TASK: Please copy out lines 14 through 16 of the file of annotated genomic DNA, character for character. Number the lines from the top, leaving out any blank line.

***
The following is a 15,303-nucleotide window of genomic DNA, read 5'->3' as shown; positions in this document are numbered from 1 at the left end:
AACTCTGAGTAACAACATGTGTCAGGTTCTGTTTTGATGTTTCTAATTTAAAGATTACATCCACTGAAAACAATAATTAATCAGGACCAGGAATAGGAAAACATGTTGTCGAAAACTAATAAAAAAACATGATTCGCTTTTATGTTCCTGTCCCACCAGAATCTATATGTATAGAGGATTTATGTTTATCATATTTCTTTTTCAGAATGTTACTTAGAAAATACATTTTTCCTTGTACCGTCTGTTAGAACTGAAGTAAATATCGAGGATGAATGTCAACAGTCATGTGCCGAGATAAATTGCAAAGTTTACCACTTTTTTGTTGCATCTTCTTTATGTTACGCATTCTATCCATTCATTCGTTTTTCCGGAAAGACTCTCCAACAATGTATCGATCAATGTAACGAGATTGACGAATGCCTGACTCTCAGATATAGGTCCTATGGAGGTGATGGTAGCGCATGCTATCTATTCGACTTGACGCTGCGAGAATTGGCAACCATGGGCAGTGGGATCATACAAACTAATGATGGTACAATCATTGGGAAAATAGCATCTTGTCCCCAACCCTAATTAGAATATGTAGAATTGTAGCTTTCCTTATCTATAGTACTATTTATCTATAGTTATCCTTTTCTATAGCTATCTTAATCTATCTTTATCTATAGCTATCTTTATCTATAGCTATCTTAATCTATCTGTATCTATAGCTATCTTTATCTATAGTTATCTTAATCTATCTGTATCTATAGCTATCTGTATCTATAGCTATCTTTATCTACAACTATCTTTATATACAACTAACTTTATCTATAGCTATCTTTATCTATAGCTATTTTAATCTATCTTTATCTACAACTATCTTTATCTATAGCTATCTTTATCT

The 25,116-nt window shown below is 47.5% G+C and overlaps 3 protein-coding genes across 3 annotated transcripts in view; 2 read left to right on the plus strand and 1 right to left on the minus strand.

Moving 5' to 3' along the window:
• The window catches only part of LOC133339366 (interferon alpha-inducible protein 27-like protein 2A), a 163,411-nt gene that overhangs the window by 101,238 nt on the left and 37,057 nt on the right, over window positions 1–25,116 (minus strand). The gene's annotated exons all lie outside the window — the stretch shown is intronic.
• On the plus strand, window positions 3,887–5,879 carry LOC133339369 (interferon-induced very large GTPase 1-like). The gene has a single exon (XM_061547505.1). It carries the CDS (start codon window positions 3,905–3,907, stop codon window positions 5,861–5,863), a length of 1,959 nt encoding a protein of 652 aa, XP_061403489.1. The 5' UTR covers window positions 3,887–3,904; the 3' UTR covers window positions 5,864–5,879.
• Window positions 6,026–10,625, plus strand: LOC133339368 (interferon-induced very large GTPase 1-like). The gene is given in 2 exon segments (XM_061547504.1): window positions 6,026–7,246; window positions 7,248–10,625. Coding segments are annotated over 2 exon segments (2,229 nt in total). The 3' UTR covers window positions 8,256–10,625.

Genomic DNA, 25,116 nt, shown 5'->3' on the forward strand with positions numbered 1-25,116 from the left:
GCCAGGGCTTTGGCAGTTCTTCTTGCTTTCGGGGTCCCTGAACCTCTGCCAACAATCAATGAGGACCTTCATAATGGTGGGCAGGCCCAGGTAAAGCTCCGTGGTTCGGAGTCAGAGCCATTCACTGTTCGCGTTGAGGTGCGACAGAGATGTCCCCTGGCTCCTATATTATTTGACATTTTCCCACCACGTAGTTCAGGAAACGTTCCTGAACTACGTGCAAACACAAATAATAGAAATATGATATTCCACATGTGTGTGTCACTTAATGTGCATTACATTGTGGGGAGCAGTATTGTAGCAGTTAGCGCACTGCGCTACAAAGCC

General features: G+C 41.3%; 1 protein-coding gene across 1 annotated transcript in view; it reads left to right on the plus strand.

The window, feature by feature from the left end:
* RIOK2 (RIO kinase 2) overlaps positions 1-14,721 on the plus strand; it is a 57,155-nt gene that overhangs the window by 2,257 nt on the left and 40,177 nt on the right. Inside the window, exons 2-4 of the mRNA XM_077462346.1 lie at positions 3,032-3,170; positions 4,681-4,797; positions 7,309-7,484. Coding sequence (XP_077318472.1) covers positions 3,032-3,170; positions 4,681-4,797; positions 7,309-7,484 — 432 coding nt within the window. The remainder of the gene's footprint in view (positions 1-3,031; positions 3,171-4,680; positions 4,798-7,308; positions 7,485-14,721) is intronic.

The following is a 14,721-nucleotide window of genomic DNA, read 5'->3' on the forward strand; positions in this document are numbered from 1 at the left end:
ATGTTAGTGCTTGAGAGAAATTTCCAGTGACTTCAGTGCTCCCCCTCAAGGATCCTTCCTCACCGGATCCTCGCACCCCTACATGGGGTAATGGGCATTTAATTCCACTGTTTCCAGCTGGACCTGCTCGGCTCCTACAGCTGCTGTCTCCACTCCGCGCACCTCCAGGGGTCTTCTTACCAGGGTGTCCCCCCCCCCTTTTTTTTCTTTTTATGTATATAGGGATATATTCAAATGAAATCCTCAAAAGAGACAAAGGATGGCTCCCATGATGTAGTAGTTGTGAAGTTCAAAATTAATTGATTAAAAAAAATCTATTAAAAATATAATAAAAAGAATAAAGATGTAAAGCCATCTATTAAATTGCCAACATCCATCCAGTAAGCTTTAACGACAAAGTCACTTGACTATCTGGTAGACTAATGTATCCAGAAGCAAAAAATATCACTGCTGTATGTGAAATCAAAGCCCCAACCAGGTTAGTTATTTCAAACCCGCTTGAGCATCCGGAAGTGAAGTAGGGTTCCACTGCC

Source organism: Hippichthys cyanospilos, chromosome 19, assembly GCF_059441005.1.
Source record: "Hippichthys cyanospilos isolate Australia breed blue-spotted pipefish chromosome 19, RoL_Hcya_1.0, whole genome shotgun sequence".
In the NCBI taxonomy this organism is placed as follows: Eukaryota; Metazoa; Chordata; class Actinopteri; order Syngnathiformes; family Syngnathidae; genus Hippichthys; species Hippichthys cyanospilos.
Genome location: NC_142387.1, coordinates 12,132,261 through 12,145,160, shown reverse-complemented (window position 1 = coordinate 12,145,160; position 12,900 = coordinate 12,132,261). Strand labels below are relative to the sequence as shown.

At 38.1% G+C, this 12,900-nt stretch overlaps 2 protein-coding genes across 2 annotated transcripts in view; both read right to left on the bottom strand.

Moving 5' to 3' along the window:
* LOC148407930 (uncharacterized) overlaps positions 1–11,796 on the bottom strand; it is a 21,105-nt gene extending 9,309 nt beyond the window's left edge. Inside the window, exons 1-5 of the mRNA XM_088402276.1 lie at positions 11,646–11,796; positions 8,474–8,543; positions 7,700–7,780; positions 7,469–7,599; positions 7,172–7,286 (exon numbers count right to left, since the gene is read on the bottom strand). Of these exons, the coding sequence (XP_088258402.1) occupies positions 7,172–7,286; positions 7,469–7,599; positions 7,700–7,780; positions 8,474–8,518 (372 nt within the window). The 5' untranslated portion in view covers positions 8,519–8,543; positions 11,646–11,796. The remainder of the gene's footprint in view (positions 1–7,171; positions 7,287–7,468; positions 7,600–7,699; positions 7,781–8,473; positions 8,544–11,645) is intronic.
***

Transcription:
ATGTTAGTGCTTGAGAGAAATTTCCAGTGACTTCAGTGCTCCCCCTCAAGGATCCTTCCTCACCGGATCCTCGCACCCCTACATGGGGTAATGGGCATTTAATTCCACTGTTTCCAGCTGGACCTGCTCGGCTCCTACAGCTGCTGTCTCCACTCCGCGCACCTCCAGGGGTCTTCTTACCAGGGTGTCCCCCCCCCCTTTTTTTTCTTTTTATGTATATAGGGATATATTCAAATGAAATCCTCAAAAGAGACAAAGGATGGCTCCCATGATGTAGTAGTTGTGAAGTTCAAAATTAATTGATTAAAAAAAATCTATTAAAAATATAATAAAAAGAATAAAGATGTAAAGCCATCTATTAAATTGCCAACATCCATCCAGTAAGCTTTAACGACAAAGTCACTTGACTATCTGGTAGACTAATGTATCCAGAAGCAAAAAATATCACTGCTGTATGTGAAATCAAAGCCCCAACCAGGTTAGTTATTTCAAACCCGCTTGAGCATCCGGAAGTGAAGTAGGGTTCCACTGCC

Source organism: Hippichthys cyanospilos, chromosome 19, assembly GCF_059441005.1.
Source record: "Hippichthys cyanospilos isolate Australia breed blue-spotted pipefish chromosome 19, RoL_Hcya_1.0, whole genome shotgun sequence".